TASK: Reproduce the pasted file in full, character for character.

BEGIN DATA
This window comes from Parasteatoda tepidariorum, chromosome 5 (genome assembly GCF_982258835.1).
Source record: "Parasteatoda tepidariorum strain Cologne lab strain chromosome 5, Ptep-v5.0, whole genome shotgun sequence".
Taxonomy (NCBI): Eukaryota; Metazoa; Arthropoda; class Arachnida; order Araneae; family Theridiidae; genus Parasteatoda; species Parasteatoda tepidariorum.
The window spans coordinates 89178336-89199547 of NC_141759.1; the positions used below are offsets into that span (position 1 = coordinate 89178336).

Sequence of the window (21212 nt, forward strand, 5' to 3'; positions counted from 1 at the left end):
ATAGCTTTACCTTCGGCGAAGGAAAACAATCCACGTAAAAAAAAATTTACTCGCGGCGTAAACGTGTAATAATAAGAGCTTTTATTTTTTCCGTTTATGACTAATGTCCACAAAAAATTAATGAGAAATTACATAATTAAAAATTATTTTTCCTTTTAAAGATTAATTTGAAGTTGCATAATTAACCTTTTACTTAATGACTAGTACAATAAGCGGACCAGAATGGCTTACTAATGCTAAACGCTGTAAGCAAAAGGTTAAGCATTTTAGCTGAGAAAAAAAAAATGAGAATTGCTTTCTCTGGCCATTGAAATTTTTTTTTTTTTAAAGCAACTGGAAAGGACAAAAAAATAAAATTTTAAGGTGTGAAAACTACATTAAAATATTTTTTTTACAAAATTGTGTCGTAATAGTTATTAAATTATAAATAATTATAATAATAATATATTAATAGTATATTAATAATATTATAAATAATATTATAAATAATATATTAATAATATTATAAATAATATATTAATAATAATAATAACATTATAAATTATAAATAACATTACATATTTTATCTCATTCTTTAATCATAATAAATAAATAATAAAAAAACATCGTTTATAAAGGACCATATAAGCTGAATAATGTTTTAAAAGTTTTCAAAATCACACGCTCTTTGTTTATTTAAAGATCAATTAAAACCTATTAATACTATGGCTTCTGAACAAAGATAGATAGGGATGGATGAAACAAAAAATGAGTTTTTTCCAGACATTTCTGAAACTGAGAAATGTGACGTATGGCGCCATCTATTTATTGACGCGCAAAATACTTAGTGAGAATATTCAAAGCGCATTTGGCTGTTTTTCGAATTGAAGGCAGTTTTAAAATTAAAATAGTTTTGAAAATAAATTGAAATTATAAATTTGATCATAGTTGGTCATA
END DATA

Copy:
This window comes from Parasteatoda tepidariorum, chromosome 5 (genome assembly GCF_982258835.1).
Source record: "Parasteatoda tepidariorum strain Cologne lab strain chromosome 5, Ptep-v5.0, whole genome shotgun sequence".
Taxonomy (NCBI): Eukaryota; Metazoa; Arthropoda; class Arachnida; order Araneae; family Theridiidae; genus Parasteatoda; species Parasteatoda tepidariorum.
The window spans coordinates 89178336-89199547 of NC_141759.1; the positions used below are offsets into that span (position 1 = coordinate 89178336).

Sequence of the window (21212 nt, forward strand, 5' to 3'; positions counted from 1 at the left end):
ATAGCTTTACCTTCGGCGAAGGAAAACAATCCACGTAAAAAAAAATTTACTCGCGGCGTAAACGTGTAATAATAAGAGCTTTTATTTTTTCCGTTTATGACTAATGTCCACAAAAAATTAATGAGAAATTACATAATTAAAAATTATTTTTCCTTTTAAAGATTAATTTGAAGTTGCATAATTAACCTTTTACTTAATGACTAGTACAATAAGCGGACCAGAATGGCTTACTAATGCTAAACGCTGTAAGCAAAAGGTTAAGCATTTTAGCTGAGAAAAAAAAAATGAGAATTGCTTTCTCTGGCCATTGAAATTTTTTTTTTTTTAAAGCAACTGGAAAGGACAAAAAAATAAAATTTTAAGGTGTGAAAACTACATTAAAATATTTTTTTTACAAAATTGTGTCGTAATAGTTATTAAATTATAAATAATTATAATAATAATATATTAATAGTATATTAATAATATTATAAATAATATTATAAATAATATATTAATAATATTATAAATAATATATTAATAATAATAATAACATTATAAATTATAAATAACATTACATATTTTATCTCATTCTTTAATCATAATAAATAAATAATAAAAAAACATCGTTTATAAAGGACCATATAAGCTGAATAATGTTTTAAAAGTTTTCAAAATCACACGCTCTTTGTTTATTTAAAGATCAATTAAAACCTATTAATACTATGGCTTCTGAACAAAGATAGATAGGGATGGATGAAACAAAAAATGAGTTTTTTCCAGACATTTCTGAAACTGAGAAATGTGACGTATGGCGCCATCTATTTATTGACGCGCAAAATACTTAGTGAGAATATTCAAAGCGCATTTGGCTGTTTTTCGAATTGAAGGCAGTTTTAAAATTAAAATAGTTTTGAAAATAAATTGAAATTATAAATTTGATCATAGTTGGTCATA